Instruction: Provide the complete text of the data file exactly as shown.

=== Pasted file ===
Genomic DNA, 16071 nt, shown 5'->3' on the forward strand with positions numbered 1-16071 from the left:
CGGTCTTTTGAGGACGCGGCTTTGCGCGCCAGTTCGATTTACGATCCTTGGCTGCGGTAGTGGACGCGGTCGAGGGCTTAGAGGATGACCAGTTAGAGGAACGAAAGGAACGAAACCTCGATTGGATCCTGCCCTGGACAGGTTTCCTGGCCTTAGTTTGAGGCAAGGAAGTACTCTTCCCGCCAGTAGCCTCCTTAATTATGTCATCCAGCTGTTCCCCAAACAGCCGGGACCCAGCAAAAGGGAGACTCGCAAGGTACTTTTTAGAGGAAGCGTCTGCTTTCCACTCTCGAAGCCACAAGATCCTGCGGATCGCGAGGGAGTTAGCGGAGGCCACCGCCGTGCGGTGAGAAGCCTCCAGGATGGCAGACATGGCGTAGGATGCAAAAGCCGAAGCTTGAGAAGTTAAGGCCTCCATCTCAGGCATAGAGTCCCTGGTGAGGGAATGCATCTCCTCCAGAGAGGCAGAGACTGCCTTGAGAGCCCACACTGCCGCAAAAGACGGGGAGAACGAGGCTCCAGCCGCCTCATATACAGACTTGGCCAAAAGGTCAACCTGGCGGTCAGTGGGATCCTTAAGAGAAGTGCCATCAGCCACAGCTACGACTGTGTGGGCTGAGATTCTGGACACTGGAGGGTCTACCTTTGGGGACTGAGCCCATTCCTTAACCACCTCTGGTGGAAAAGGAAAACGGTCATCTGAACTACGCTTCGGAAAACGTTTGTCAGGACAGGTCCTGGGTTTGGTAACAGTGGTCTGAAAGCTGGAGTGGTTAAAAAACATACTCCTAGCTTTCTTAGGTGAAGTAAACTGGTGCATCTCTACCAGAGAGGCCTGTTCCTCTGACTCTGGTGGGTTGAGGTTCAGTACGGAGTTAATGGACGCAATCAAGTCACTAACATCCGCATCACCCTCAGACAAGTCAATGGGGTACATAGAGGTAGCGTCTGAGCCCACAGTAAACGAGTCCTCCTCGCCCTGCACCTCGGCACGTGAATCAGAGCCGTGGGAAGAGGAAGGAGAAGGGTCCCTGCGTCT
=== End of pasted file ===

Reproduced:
Genomic DNA, 16071 nt, shown 5'->3' on the forward strand with positions numbered 1-16071 from the left:
CGGTCTTTTGAGGACGCGGCTTTGCGCGCCAGTTCGATTTACGATCCTTGGCTGCGGTAGTGGACGCGGTCGAGGGCTTAGAGGATGACCAGTTAGAGGAACGAAAGGAACGAAACCTCGATTGGATCCTGCCCTGGACAGGTTTCCTGGCCTTAGTTTGAGGCAAGGAAGTACTCTTCCCGCCAGTAGCCTCCTTAATTATGTCATCCAGCTGTTCCCCAAACAGCCGGGACCCAGCAAAAGGGAGACTCGCAAGGTACTTTTTAGAGGAAGCGTCTGCTTTCCACTCTCGAAGCCACAAGATCCTGCGGATCGCGAGGGAGTTAGCGGAGGCCACCGCCGTGCGGTGAGAAGCCTCCAGGATGGCAGACATGGCGTAGGATGCAAAAGCCGAAGCTTGAGAAGTTAAGGCCTCCATCTCAGGCATAGAGTCCCTGGTGAGGGAATGCATCTCCTCCAGAGAGGCAGAGACTGCCTTGAGAGCCCACACTGCCGCAAAAGACGGGGAGAACGAGGCTCCAGCCGCCTCATATACAGACTTGGCCAAAAGGTCAACCTGGCGGTCAGTGGGATCCTTAAGAGAAGTGCCATCAGCCACAGCTACGACTGTGTGGGCTGAGATTCTGGACACTGGAGGGTCTACCTTTGGGGACTGAGCCCATTCCTTAACCACCTCTGGTGGAAAAGGAAAACGGTCATCTGAACTACGCTTCGGAAAACGTTTGTCAGGACAGGTCCTGGGTTTGGTAACAGTGGTCTGAAAGCTGGAGTGGTTAAAAAACATACTCCTAGCTTTCTTAGGTGAAGTAAACTGGTGCATCTCTACCAGAGAGGCCTGTTCCTCTGACTCTGGTGGGTTGAGGTTCAGTACGGAGTTAATGGACGCAATCAAGTCACTAACATCCGCATCACCCTCAGACAAGTCAATGGGGTACATAGAGGTAGCGTCTGAGCCCACAGTAAACGAGTCCTCCTCGCCCTGCACCTCGGCACGTGAATCAGAGCCGTGGGAAGAGGAAGGAGAAGGGTCCCTGCGTCT